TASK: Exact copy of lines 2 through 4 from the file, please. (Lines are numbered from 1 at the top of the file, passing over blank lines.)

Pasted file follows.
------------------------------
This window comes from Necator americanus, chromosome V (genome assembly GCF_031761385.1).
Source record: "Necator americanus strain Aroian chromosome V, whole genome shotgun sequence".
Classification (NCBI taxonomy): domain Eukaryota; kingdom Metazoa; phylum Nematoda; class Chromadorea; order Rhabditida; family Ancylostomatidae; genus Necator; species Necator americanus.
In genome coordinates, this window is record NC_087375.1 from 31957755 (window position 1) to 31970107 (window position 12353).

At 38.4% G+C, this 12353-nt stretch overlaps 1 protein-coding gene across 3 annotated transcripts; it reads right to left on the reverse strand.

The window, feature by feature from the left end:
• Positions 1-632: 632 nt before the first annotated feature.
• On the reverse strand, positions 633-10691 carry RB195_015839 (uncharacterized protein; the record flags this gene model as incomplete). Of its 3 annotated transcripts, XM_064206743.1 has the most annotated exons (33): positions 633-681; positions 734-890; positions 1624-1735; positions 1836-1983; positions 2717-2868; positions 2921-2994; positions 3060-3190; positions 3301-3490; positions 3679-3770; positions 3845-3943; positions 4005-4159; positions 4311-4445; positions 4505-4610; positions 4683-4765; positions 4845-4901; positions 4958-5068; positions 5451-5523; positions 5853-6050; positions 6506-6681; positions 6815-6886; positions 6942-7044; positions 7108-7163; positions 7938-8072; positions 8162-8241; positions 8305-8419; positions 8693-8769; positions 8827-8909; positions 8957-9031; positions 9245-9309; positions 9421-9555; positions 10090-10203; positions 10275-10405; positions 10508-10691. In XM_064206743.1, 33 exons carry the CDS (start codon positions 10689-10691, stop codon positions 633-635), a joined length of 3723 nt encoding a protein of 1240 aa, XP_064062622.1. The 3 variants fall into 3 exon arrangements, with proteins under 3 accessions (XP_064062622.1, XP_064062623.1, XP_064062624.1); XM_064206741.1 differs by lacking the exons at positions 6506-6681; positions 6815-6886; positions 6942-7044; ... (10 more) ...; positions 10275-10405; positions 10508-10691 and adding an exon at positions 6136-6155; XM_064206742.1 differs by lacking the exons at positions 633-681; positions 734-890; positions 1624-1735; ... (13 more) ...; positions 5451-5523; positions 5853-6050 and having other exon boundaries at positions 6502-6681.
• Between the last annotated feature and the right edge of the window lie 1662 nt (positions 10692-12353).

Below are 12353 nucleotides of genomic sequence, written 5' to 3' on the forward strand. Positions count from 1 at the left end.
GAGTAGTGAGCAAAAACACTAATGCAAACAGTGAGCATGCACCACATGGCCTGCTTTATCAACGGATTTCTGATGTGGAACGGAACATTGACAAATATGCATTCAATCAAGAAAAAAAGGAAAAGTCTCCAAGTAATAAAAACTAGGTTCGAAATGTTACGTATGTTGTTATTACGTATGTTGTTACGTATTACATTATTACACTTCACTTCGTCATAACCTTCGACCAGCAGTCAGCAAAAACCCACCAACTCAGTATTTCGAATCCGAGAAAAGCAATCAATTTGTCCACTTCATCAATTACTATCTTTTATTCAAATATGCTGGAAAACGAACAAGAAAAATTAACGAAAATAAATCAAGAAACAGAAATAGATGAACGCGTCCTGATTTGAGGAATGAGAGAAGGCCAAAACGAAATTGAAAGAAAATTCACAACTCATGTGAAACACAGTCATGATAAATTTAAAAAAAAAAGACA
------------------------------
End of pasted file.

Source record: "Necator americanus strain Aroian chromosome V, whole genome shotgun sequence".
Classification (NCBI taxonomy): domain Eukaryota; kingdom Metazoa; phylum Nematoda; class Chromadorea; order Rhabditida; family Ancylostomatidae; genus Necator; species Necator americanus.
In genome coordinates, this window is record NC_087375.1 from 31957755 (window position 1) to 31970107 (window position 12353).